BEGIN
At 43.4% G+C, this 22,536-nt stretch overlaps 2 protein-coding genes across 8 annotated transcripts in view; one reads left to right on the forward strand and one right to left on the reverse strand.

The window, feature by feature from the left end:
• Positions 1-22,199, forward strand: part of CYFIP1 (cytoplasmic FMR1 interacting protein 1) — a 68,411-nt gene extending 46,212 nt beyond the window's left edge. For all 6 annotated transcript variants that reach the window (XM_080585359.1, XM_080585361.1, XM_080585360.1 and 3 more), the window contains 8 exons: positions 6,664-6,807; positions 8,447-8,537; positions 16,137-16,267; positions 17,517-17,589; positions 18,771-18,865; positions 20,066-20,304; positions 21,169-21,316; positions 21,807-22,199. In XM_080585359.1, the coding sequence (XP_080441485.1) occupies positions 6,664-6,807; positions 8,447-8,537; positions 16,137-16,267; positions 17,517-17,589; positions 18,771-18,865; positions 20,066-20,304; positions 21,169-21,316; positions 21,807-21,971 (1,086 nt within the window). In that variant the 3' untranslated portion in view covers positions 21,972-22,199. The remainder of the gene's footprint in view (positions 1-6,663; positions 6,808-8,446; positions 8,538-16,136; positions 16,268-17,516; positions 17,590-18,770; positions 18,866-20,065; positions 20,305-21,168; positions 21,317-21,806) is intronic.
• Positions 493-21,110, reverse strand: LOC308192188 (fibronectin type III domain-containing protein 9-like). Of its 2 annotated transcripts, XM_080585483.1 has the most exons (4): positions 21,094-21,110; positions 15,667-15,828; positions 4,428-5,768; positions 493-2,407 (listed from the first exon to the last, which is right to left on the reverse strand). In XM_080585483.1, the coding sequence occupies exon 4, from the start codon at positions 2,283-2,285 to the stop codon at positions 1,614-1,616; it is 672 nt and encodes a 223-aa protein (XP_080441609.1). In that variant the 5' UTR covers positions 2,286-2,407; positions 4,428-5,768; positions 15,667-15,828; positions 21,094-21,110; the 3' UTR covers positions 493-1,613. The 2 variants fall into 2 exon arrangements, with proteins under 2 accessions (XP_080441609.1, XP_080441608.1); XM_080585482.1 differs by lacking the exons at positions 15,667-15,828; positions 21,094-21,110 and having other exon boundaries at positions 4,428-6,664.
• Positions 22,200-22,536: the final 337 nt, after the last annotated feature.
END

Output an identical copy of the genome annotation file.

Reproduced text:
At 43.4% G+C, this 22,536-nt stretch overlaps 2 protein-coding genes across 8 annotated transcripts in view; one reads left to right on the forward strand and one right to left on the reverse strand.

The window, feature by feature from the left end:
• Positions 1-22,199, forward strand: part of CYFIP1 (cytoplasmic FMR1 interacting protein 1) — a 68,411-nt gene extending 46,212 nt beyond the window's left edge. For all 6 annotated transcript variants that reach the window (XM_080585359.1, XM_080585361.1, XM_080585360.1 and 3 more), the window contains 8 exons: positions 6,664-6,807; positions 8,447-8,537; positions 16,137-16,267; positions 17,517-17,589; positions 18,771-18,865; positions 20,066-20,304; positions 21,169-21,316; positions 21,807-22,199. In XM_080585359.1, the coding sequence (XP_080441485.1) occupies positions 6,664-6,807; positions 8,447-8,537; positions 16,137-16,267; positions 17,517-17,589; positions 18,771-18,865; positions 20,066-20,304; positions 21,169-21,316; positions 21,807-21,971 (1,086 nt within the window). In that variant the 3' untranslated portion in view covers positions 21,972-22,199. The remainder of the gene's footprint in view (positions 1-6,663; positions 6,808-8,446; positions 8,538-16,136; positions 16,268-17,516; positions 17,590-18,770; positions 18,866-20,065; positions 20,305-21,168; positions 21,317-21,806) is intronic.
• Positions 493-21,110, reverse strand: LOC308192188 (fibronectin type III domain-containing protein 9-like). Of its 2 annotated transcripts, XM_080585483.1 has the most exons (4): positions 21,094-21,110; positions 15,667-15,828; positions 4,428-5,768; positions 493-2,407 (listed from the first exon to the last, which is right to left on the reverse strand). In XM_080585483.1, the coding sequence occupies exon 4, from the start codon at positions 2,283-2,285 to the stop codon at positions 1,614-1,616; it is 672 nt and encodes a 223-aa protein (XP_080441609.1). In that variant the 5' UTR covers positions 2,286-2,407; positions 4,428-5,768; positions 15,667-15,828; positions 21,094-21,110; the 3' UTR covers positions 493-1,613. The 2 variants fall into 2 exon arrangements, with proteins under 2 accessions (XP_080441609.1, XP_080441608.1); XM_080585482.1 differs by lacking the exons at positions 15,667-15,828; positions 21,094-21,110 and having other exon boundaries at positions 4,428-6,664.
• Positions 22,200-22,536: the final 337 nt, after the last annotated feature.